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After Supreme Court Allows Penalties for Homelessness, Not Everyone in Law Enforcement Is Applauding.

The court’s recent ruling prompted concern in some quarters that police could become the primary face of homeless response. But some chiefs worry they’re caught in the middle of societal problems they aren’t equipped to handle.

A person sleeping on a bench behind a shopping cart containing their belongings.
A homeless man sleeps on a Metro bus bench in Los Angeles. A Supreme Court case revolved around what powers law enforcement might have to prohibit sleeping in public places.
(Sarah Reingewirtz/TNS)
In Brief:
  • Last month, the Supreme Court upheld laws that criminalize sleeping in public. Some state and local officials welcomed the authority to clear out encampments.

  • But many leaders in law enforcement say they have no interest in arresting individuals for being homeless.

  • Advocates for the homeless insist that the solution lies in providing housing, not criminal penalties.

  • The Supreme Court’s ruling last month in a major homelessness case may have set the stage for fines or jail time to play a greater role. So far, however, there aren’t clear signs that this is coming.

    California Gov. Gavin Newsom, a Democrat, applauded the decision, saying it gives state and local officials authority “to implement and enforce policies to clear unsafe encampments from our streets.”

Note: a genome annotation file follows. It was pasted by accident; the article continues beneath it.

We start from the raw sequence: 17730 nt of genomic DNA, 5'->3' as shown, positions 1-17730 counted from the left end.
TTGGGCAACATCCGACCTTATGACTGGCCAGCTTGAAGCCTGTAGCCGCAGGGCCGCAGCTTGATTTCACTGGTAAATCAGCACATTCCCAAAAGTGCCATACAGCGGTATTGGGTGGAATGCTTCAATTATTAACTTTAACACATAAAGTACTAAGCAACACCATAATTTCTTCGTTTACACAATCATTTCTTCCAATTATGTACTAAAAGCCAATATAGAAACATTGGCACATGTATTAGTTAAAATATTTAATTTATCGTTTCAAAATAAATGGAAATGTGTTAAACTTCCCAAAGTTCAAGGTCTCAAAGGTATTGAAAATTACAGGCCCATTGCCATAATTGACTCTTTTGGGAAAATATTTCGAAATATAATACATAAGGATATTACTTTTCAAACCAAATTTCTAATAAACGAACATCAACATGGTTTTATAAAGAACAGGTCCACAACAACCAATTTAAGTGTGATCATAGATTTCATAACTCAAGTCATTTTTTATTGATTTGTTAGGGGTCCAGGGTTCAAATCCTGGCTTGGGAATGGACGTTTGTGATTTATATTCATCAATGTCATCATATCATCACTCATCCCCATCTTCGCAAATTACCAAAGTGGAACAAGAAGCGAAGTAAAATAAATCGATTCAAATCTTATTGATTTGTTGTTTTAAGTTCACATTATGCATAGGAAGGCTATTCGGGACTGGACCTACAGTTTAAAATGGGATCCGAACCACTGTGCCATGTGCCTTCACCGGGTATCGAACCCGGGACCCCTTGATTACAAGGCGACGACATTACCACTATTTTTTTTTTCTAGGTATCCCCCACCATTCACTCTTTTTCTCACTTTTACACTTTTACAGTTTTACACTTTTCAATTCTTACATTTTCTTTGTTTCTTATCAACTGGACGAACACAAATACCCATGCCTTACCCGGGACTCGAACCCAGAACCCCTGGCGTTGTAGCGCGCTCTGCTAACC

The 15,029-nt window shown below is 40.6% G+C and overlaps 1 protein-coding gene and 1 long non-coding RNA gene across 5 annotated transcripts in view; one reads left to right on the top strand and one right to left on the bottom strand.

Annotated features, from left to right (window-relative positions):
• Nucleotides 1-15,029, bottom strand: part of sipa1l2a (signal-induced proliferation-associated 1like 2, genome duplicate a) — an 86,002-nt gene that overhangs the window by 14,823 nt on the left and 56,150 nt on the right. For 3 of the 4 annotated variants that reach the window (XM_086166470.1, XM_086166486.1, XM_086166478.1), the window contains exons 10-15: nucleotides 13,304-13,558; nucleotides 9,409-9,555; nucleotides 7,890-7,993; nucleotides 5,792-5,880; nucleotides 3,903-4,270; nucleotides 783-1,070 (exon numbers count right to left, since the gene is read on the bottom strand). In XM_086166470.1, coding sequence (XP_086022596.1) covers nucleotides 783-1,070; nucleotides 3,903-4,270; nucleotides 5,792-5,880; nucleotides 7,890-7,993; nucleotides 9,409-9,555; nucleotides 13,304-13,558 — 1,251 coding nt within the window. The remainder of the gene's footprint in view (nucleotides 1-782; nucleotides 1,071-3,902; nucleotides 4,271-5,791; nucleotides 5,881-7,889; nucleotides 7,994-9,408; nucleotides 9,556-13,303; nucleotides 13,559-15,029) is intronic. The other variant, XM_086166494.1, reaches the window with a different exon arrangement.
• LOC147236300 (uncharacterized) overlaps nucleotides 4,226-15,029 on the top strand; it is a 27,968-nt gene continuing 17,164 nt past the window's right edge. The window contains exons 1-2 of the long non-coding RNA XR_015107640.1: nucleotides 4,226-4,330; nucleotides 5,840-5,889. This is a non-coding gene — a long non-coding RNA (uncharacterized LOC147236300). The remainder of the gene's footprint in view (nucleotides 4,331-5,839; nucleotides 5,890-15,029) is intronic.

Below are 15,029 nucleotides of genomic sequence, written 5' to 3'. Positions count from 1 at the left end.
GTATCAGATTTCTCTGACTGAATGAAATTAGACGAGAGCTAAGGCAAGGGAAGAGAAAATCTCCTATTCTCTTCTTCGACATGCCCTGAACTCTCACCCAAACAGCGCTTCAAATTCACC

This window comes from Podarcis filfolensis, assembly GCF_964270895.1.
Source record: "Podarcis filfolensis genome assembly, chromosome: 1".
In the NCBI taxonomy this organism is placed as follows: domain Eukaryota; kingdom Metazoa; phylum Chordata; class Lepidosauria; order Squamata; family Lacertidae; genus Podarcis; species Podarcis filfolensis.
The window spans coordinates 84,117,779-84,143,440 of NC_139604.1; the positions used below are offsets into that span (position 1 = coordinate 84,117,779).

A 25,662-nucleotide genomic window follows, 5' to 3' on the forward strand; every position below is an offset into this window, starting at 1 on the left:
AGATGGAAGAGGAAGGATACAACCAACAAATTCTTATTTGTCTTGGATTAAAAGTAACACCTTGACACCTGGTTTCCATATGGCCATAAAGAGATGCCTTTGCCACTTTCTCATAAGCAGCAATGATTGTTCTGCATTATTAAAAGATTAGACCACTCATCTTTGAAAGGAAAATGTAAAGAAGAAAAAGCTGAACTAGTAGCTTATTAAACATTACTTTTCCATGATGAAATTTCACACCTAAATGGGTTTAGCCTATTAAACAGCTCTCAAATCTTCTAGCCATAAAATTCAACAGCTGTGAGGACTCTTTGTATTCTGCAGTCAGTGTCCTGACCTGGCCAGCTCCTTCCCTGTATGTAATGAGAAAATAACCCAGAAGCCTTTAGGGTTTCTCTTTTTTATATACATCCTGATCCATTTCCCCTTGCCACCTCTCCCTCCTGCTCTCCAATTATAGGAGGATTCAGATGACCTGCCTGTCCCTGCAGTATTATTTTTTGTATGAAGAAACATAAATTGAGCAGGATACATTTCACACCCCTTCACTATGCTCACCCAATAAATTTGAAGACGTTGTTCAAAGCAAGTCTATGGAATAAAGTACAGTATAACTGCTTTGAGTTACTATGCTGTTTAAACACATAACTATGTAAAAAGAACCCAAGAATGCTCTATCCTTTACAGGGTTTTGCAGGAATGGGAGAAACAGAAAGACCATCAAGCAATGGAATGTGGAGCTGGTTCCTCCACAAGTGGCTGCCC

Tracy Avelar, the chief in Foster City and president of the California Police Chiefs Association, agrees that local governments are now better able to balance the needs of the unsheltered and the safety and quality of life concerns of the broader community. Still, Avelar says, law enforcement agencies have “no interest” in incarcerating Californians for being homeless.

    Chris Hsiung, a retired California police chief and undersheriff, doesn’t expect to see police departments rounding up lots of homeless people. “My hunch is that most agencies, at least in California, will continue to try to exercise some sort of compassionate policing — but will now have legal guidance to take action if needed.”
    A police officer with the North Orange County, Calif., Public Safety Task Force speaking with a homeless person lying on the grass.
    A police officer with the North Orange County, Calif., Public Safety Task Force talks with a homeless man. Programs that have been successful in reducing unhoused populations center around coordination between law enforcement and service agencies.
    (Paul Bersebach/TNS)

    Caught in the Middle

    In its 6-3 decision, the Supreme Court upheld laws enacted in Grants Pass, Ore., that ban sleeping in public places, including parks and cars. Homeless residents in the city had sued, claiming that by criminalizing the “involuntary” status of homelessness, the laws violated the Constitution’s ban on cruel and unusual punishment. The majority rejected this argument.

    Derick Miller, chief of police in Irving, Texas, had been following the Grants Pass case. “I tell people all the time that being homeless is not against the law,” he says. His department has a homeless outreach team that does its best to get the unhoused to services. However, it can’t ignore calls from business owners whose entrances are being blocked. Sometimes officers do issue criminal trespass warnings in these situations, and if these are violated jail time is a possibility under Texas law.

    “This is one of those societal problems that policing has been thrust in the middle of,” says Miller. “In a perfect world, the first call isn’t to the police, it’s to organizations that can help people in need.”